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Harley-Davidson is headed toward the end of the road in California.
After losing an appeal over a discriminatory tax, the motorcycle company will ask the California Supreme Court to review the case. In Harley Davidson v. Franchise Tax Board, the Fourth District Court of Appeal upheld California's requirement that out-of-state companies report combined tax liability on a single return.
Even though the tax favors in-state corporations, the lower court said there is no better way to apportion taxes for the inter-state business. Harley-Davidson says there has to be a nondiscriminatory way.
The appeals panel affirmed a San Diego trial judge, who said the state had a legitimate reason for treating in-state and out-of-state businesses differently.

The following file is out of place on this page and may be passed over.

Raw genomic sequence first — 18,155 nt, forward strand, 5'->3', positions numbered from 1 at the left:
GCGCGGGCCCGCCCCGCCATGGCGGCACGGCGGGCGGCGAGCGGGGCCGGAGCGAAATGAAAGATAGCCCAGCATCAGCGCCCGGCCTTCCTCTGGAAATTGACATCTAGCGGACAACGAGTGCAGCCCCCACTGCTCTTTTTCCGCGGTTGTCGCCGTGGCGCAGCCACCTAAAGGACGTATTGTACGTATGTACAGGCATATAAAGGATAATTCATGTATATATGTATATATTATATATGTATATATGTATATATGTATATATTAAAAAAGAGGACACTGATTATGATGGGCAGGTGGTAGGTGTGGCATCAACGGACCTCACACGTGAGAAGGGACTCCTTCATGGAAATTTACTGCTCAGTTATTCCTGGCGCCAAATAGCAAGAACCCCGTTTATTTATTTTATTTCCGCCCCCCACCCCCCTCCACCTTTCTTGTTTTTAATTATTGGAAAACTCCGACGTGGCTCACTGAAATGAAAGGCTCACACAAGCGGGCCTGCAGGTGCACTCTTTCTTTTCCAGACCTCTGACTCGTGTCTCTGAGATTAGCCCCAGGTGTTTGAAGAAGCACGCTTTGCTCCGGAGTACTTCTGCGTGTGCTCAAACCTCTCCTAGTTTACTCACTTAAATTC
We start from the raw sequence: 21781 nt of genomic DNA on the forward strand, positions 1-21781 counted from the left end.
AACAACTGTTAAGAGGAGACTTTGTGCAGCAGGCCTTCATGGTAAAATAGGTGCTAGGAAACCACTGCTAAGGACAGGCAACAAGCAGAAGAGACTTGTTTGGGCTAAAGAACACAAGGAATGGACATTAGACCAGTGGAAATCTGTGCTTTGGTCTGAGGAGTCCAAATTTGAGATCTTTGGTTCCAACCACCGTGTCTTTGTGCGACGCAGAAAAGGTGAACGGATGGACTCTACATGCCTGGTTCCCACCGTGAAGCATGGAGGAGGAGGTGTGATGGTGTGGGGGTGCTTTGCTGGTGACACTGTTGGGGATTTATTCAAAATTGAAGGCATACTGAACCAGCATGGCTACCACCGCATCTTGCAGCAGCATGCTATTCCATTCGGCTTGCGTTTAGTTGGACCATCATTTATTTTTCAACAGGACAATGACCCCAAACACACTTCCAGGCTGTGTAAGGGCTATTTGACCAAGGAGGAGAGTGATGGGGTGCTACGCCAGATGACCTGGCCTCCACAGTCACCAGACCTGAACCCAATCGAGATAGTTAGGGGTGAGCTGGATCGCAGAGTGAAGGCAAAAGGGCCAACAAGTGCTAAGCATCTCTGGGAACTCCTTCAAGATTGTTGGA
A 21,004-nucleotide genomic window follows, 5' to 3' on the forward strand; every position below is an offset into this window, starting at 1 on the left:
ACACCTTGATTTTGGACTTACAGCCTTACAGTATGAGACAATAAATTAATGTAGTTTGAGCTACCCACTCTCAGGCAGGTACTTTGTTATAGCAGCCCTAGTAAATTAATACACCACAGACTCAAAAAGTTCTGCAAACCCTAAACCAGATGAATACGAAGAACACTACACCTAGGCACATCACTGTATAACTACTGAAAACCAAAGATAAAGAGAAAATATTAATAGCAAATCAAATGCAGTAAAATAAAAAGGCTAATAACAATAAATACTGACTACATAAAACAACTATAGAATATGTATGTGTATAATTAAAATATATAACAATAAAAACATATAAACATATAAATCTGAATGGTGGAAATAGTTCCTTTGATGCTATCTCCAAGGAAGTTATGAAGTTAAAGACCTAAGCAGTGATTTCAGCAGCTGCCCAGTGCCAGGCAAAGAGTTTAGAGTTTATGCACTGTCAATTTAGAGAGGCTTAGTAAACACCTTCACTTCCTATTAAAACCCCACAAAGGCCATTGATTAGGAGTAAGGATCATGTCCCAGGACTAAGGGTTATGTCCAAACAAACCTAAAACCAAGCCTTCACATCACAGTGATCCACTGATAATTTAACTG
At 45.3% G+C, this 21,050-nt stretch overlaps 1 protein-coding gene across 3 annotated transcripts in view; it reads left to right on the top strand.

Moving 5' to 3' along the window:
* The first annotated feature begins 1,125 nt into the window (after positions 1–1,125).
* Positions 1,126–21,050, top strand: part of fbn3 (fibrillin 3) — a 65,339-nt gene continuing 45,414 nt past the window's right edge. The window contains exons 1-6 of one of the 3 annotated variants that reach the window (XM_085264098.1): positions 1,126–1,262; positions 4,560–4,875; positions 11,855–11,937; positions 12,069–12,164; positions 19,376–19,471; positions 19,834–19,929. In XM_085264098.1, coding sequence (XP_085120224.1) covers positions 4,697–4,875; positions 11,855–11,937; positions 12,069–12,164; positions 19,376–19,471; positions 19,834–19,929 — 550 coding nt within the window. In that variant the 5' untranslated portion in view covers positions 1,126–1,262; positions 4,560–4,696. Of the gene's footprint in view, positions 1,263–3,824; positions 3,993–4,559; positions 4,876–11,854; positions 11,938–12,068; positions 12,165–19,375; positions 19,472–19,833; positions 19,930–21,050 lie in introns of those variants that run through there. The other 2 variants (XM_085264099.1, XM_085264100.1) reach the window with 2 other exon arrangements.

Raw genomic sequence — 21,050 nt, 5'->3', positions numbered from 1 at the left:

Judge Joel Pressman ruled the state's interest -- preventing tax manipulation -- could not be served by a reasonable nondiscriminatory alternative.
Harley Davidson had argued that separate accounting for multistate businesses or combined reporting for all businesses would be reasonable alternatives.
But the Fourth District rejected the appeal, saying that intrastate and interstate companies are not similarly situated for tax purposes.
It's been a rough road for Harley-Davidson, which filed the case in 2011. In 2015, the California Supreme Court turned down its appeal over whether its subsidiaries had nexus for state tax purposes.
Last month, President Trump called for a boycott against the company if it moves motorcycle production overseas.
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